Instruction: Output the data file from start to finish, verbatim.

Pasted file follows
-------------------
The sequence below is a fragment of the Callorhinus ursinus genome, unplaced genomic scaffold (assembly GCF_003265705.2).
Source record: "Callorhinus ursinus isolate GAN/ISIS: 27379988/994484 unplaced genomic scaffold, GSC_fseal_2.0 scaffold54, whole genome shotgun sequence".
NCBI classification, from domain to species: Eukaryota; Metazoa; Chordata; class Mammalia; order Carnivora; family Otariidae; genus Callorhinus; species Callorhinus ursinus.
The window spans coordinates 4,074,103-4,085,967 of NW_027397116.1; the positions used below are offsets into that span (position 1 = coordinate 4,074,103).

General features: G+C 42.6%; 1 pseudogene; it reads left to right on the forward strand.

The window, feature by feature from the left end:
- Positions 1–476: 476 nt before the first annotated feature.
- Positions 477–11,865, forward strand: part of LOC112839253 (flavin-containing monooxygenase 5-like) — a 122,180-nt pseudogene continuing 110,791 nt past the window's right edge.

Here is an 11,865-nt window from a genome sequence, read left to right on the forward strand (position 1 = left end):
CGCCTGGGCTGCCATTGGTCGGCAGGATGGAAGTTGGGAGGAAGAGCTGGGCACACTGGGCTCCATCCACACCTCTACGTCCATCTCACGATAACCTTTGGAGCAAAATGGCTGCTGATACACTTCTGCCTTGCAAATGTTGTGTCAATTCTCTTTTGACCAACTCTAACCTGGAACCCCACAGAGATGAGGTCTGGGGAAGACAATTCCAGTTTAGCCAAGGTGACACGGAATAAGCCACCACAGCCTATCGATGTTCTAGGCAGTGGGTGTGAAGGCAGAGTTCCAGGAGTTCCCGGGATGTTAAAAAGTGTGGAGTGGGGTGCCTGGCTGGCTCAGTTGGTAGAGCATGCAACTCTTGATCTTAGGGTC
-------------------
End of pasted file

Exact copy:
The sequence below is a fragment of the Callorhinus ursinus genome, unplaced genomic scaffold (assembly GCF_003265705.2).
Source record: "Callorhinus ursinus isolate GAN/ISIS: 27379988/994484 unplaced genomic scaffold, GSC_fseal_2.0 scaffold54, whole genome shotgun sequence".
NCBI classification, from domain to species: Eukaryota; Metazoa; Chordata; class Mammalia; order Carnivora; family Otariidae; genus Callorhinus; species Callorhinus ursinus.
The window spans coordinates 4,074,103-4,085,967 of NW_027397116.1; the positions used below are offsets into that span (position 1 = coordinate 4,074,103).

General features: G+C 42.6%; 1 pseudogene; it reads left to right on the forward strand.

The window, feature by feature from the left end:
- Positions 1–476: 476 nt before the first annotated feature.
- Positions 477–11,865, forward strand: part of LOC112839253 (flavin-containing monooxygenase 5-like) — a 122,180-nt pseudogene continuing 110,791 nt past the window's right edge.

Here is an 11,865-nt window from a genome sequence, read left to right on the forward strand (position 1 = left end):
CGCCTGGGCTGCCATTGGTCGGCAGGATGGAAGTTGGGAGGAAGAGCTGGGCACACTGGGCTCCATCCACACCTCTACGTCCATCTCACGATAACCTTTGGAGCAAAATGGCTGCTGATACACTTCTGCCTTGCAAATGTTGTGTCAATTCTCTTTTGACCAACTCTAACCTGGAACCCCACAGAGATGAGGTCTGGGGAAGACAATTCCAGTTTAGCCAAGGTGACACGGAATAAGCCACCACAGCCTATCGATGTTCTAGGCAGTGGGTGTGAAGGCAGAGTTCCAGGAGTTCCCGGGATGTTAAAAAGTGTGGAGTGGGGTGCCTGGCTGGCTCAGTTGGTAGAGCATGCAACTCTTGATCTTAGGGTC